The Australian Government’s Take Home Naloxone pilot program is being extended to 30 June 2022. The pilot, which has been running since December 2019 in partnership with state health agencies in NSW, SA and WA, works toward preventing opioid-induced harm and death.
According to the Australian Government’s Australian Institute of Health and Welfare, in just 10 years opioid-related overdose deaths have risen by 62 per cent in Australia.
When an opioid overdose happens, a person’s breathing slows down or completely stops, leading to rapid loss of consciousness and potentially death if help is not given in time. Naloxone is a medicine that works by binding to the opioid receptors in the brain, blocking the effects of opioids. If administered in time, naloxone can temporarily reverse the effects of an opioid overdose, enabling the person to breathe normally while waiting for an Ambulance to arrive.
Through the take home naloxone pilot anyone in NSW, SA or WA can access naloxone for free and without a prescription, if they are at risk of an opioid overdose, or may witness an overdose (family, friends, carers or community members).
The Australian Government also continues to fund naloxone on the Pharmaceutical Benefits Scheme (PBS) which is available via prescription as per standard PBS arrangements. For people in states and territories that are not participating in the pilot, naloxone supply options include getting a prescription for naloxone from your doctor, purchasing naloxone over the counter at a community pharmacy, or accessing the medicine through a local take home naloxone program if available in your jurisdiction.
Asking for naloxone
Naloxone is available through participating
local pharmacies, as well as at
Needle and Syringe Program sites. It comes in a nasal spray or pre-filled syringe, making it very safe and easy for non-medically trained people to administer.
Naloxone has no effect on a person who is not using opioids. You cannot get 'high' from taking the medicine.
Accessing naloxone is easy and confidential. Contact one of the listed pharmacies or visit them in person and ask for 'take home naloxone'. When you are supplied with the medicine the pharmacist will tell you about naloxone, how to use it and give you a quick and easy-to-follow instruction sheet to keep.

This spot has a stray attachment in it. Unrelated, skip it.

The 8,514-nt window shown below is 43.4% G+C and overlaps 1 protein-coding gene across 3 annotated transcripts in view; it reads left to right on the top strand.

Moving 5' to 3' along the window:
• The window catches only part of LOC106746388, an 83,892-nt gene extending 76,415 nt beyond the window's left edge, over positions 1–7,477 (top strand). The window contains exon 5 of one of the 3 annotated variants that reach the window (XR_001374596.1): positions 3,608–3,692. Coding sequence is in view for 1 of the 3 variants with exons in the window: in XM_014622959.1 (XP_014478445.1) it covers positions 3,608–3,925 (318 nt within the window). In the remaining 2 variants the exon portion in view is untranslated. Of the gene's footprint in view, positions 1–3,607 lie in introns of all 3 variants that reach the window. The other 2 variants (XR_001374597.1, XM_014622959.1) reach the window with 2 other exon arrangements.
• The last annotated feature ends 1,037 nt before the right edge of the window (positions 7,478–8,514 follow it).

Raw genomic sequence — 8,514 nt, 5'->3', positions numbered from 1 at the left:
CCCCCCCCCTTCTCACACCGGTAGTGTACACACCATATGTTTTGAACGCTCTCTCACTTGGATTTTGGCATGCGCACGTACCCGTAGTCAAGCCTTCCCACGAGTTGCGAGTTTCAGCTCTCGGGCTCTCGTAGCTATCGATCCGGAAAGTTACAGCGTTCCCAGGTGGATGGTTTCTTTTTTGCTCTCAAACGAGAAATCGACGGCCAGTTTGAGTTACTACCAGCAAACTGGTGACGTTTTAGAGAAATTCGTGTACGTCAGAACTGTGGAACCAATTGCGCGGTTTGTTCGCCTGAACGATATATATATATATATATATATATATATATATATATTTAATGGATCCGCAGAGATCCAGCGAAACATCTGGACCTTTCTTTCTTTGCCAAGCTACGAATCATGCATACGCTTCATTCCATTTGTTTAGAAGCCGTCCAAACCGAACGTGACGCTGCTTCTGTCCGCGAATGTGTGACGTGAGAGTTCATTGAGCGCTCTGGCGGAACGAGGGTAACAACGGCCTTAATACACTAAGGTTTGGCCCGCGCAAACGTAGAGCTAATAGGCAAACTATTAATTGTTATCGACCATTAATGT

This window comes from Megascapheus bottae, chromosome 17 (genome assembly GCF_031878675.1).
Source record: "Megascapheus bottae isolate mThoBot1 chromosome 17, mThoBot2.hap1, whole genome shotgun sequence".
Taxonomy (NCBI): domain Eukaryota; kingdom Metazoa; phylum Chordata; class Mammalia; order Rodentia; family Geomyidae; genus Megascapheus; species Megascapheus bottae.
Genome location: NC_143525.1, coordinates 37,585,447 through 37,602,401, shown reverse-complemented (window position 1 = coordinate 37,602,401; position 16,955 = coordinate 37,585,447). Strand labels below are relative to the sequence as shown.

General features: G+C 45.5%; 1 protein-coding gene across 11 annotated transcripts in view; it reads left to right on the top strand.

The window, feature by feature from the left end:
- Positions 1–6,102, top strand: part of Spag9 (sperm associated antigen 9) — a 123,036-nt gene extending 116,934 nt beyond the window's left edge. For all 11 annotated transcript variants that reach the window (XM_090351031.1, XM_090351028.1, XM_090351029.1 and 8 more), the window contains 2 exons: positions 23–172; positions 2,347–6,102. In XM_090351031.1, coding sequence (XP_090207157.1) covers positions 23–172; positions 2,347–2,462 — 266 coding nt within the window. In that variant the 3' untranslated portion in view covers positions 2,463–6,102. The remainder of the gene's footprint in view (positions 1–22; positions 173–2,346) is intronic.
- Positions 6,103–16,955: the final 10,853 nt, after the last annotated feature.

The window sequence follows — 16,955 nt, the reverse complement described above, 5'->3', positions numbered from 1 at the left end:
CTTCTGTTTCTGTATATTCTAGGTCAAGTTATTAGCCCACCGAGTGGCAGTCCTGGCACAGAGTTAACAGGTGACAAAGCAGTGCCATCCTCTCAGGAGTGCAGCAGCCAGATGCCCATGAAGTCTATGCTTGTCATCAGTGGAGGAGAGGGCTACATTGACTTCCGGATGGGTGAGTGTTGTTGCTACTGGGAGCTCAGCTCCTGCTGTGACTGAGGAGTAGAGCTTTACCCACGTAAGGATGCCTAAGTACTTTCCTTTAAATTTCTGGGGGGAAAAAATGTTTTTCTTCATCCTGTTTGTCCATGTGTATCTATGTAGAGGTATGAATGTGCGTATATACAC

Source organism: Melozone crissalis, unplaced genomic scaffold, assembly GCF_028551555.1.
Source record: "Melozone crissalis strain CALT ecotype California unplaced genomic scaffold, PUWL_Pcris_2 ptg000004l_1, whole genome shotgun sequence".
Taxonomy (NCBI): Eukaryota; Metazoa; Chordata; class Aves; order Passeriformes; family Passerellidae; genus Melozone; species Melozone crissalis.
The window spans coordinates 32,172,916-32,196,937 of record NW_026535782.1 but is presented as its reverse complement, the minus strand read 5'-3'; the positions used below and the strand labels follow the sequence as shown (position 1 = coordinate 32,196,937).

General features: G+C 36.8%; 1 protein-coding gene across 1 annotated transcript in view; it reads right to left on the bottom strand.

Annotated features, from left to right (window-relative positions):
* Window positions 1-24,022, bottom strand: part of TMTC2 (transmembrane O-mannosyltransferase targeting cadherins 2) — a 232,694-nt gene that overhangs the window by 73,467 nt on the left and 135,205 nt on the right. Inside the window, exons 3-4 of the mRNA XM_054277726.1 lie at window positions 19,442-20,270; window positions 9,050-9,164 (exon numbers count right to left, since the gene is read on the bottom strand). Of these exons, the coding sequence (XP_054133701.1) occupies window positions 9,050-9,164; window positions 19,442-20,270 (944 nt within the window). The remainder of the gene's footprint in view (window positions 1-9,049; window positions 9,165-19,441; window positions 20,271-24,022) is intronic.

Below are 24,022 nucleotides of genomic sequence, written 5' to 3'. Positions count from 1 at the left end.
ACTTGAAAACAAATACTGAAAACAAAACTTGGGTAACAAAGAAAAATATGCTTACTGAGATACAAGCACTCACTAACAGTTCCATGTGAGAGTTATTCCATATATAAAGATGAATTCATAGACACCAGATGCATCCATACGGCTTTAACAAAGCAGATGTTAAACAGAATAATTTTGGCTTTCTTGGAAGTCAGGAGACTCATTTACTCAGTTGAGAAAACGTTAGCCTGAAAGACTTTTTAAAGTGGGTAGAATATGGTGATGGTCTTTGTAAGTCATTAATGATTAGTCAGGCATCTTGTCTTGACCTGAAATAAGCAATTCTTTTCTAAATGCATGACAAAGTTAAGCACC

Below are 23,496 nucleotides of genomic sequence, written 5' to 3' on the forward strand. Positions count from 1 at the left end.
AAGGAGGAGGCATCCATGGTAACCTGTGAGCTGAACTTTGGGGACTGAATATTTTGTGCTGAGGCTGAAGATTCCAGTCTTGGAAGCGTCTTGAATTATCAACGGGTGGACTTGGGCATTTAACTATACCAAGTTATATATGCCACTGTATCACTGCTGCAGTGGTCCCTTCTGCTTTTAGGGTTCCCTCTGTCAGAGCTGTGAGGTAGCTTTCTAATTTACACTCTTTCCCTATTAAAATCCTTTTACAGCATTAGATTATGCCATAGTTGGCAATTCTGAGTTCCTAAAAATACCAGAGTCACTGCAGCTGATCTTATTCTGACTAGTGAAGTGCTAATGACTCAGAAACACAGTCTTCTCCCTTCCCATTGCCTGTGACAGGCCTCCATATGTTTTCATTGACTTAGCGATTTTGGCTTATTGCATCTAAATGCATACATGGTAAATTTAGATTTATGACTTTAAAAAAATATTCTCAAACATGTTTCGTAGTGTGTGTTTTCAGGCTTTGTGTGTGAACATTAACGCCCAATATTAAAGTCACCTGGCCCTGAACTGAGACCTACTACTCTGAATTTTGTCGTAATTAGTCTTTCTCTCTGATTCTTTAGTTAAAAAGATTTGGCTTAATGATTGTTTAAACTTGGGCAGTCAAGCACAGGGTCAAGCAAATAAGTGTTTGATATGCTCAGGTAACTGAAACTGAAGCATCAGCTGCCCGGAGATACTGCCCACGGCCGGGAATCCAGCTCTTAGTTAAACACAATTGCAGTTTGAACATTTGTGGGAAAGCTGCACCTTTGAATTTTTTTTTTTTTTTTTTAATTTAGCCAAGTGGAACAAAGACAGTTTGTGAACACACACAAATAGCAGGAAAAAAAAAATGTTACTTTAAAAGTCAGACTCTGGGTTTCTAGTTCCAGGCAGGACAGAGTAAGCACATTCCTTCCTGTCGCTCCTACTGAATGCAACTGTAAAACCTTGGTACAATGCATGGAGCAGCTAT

The pharmacist does
not record your name, or any other personal information such as your date of birth or Medicare card details. The pharmacist will take note of which type of naloxone was supplied, how many units and the date.
To help with the evaluation of the pilot program, the pharmacist will ask if you consent to answering de-identified or anonymous questions, these include: your gender, whether you are at risk of experiencing an opioid overdose or at risk of witnessing one, the type of opioid you are likely to be exposed to (i.e. prescribed, other source, witness only), if this is an 'initial supply' or 'refill', and confirmation that you received instructions on how to use naloxone from your pharmacist. These questions will only be asked if you consent. You can still access naloxone if you do not consent to this information being collected.
As part of the evaluation there are also optional questions such as your age range, postcode, other medications / substances and reason for the refill (if applicable).
The anonymous responses to these questions are submitted to the pilot evaluation team at the Institute for Social Science Research, University of Queensland. The information collected is confidential and anonymous, stored securely and is not shared outside of the evaluation team.
Why free naloxone is important
Community access to free naloxone is a public emergency intervention that is currently being used in many parts of the world, with the first community-based naloxone projects starting in 1990s in Europe and the United States. In 1990 Italy was the first country to remove naloxone from a list of prescription-only emergency medications and trial distribution by doctors at public drug services in the Piemonte and Lazio regions.
Since the 90s take home naloxone programs have been introduced to combat preventable deaths in further parts of Europe, the UK, USA, Canada, Central Asia and now Australia.
People at risk of opioid-related emergency or overdose come from all parts of the community and life circumstances, including but not limited to people who:
- have been prescribed an opioid for the first time
- are being treated for chronic non-cancer pain
- are on long-term opioid substitution therapy (e.g. methadone, buprenorphine), on high dose opioids, or those with a recent increase in dosage
- are on long-acting opioids (e.g. methadone, fentanyl patch) or on regimens of multiple opioids
- are on concurrent benzodiazepines or other central nervous system depressant medications
- have previously experienced opioid overdose
- had a recent period of opioid abstinence, followed by reuptake of opioid use
- have a history of non-medical use of opioids or dependence on other substances
Information for pharmacists
For information on how Pharmacies in NSW can participate in the program visit
Naloxone information for pharmacists who dispense prescription opioids video on YouTube.
For free and confidential advice 24/7 call the Alcohol and Drug Information Service (ADIS) on
1800 250 015. Counsellors are available to provide information, referrals, crisis counselling and support. Or start a Web Chat with an ADIS counsellor online Monday to Friday, 8.30am – 5pm. ADIS can also provide up-to-date information about service availability in your area during the COVID-19 pandemic.